Karpathos is one of the Greek Dodecanese Islands located midway between Rhodes and Crete where the Aegean Sea meets the Mediterranean. It's the third largest island in the archipelago after Rhodes and Kos but despite having its own international airport Karpathos has remained mercifully unscathed by the ravages of mass tourism. It may not stay that way for much longer because an increasing number of international visitors are now discovering the many delights of Karpathos - rugged mountains concealing centuries-old unspoilt villages, beaches which are some of the finest in the Aegean and working windmills in which the local women still grind their own corn.
You can fly directly to the island from several UK airports and other European destinations and regular Olympic Airways flights connect Karpathos with Athens (one and a half hours) and the neighbouring islands of Rhodes and Kasos. The mainland port of Piraeus is a 19-hour ferry ride away. Ferries also connect the island with Crete and Rhodes which is the main connection hub for the other Dodecanese Islands
Ferries dock at the island's main port and capital, Pigadia, in the south east corner of the island. The airport is 18 kilometres south west of Pigadia at the southern tip of the island but there's no bus service connecting the two so if you're arriving by air you'll need to take a taxi or arrange your own transport.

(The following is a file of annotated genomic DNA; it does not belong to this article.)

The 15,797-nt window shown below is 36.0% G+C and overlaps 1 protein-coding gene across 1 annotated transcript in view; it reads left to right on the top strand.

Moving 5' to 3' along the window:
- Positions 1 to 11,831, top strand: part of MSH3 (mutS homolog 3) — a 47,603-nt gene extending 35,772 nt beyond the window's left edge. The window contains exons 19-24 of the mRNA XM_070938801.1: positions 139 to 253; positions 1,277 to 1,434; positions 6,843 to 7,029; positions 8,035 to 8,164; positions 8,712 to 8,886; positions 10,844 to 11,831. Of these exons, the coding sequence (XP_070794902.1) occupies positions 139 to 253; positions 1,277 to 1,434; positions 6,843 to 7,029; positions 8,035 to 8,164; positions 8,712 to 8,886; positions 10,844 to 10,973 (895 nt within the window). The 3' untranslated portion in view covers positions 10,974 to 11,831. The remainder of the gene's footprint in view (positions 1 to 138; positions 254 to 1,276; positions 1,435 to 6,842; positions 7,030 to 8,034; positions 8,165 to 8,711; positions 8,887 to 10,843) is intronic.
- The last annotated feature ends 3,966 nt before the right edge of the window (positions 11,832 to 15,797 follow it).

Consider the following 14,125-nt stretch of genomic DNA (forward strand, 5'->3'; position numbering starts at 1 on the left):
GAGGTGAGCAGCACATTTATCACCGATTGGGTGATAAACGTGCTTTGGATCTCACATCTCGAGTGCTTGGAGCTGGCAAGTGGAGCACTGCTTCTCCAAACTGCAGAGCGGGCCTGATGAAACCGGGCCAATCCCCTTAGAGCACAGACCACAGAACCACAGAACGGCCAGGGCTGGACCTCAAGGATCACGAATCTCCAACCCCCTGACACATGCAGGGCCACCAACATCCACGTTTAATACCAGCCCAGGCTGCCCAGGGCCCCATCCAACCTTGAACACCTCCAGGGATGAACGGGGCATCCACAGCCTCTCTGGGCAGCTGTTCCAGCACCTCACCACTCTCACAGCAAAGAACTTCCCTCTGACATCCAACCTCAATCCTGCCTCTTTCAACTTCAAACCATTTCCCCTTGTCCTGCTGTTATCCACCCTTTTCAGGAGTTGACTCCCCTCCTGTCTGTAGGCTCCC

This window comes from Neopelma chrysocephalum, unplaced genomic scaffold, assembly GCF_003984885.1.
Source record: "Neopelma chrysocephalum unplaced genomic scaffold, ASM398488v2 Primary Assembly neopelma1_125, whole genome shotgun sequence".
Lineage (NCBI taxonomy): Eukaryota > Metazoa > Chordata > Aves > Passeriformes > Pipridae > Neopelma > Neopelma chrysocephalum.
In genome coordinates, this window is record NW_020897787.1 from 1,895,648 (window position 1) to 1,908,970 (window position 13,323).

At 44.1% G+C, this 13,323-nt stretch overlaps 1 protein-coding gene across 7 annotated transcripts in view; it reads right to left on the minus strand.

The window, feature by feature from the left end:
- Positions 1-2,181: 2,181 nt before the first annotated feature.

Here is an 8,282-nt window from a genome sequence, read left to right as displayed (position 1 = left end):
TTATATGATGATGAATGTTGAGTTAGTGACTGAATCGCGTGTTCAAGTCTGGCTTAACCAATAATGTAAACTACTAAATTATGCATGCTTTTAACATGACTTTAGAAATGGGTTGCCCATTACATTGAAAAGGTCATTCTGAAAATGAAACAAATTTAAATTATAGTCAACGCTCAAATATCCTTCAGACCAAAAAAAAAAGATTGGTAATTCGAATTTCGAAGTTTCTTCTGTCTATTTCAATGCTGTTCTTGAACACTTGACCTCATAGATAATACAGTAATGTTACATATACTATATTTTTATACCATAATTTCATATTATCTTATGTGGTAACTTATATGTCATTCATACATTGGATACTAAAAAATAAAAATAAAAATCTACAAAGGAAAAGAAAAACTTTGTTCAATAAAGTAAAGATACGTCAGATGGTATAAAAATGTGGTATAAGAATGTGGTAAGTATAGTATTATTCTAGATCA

Pigadia is a modern town and burgeoning tourist resort at the southern end of scenic Vrondi Bay which is a three kilometres stretch of sand extending north west along the coast from the main harbourfront. You'll find plenty of lovely beaches to the north and south of the capital, along the south east coastline, and over on the west side of the island.
A rugged mountainous spine divides the wild northern part of the island from the lower-lying, more fertile and populated southern end. For centuries the two halves of the island developed completely independently of each other - even today there's no decent road joining the two and the best way to get from one to the other is by boat.
Besides the wonderful sandy beaches and crystal clear waters of the south east of Karpathos, the other main attraction of Karpathos lies in the north at the extraordinary village of Olymbos where time seems to have stood still (except for the tourists!). Perched on a bleak 600-metre ridge, this remote 15th century village was virtually cut off from civilisation for centuries and even today remains a strange mix of the modern and medieval.
The older women still dress in elaborately embroidered traditional costumes with headscarves and goatskin boots. They grind corn in the local windmills, bake bread in outdoor communal ovens and speak a strange dialect which includes words from Dorian times, hundreds of years BC. In some cases they still preserve the ancient "matrilineal" system of inheritance whereby the mother's property is passed down to her oldest daughter.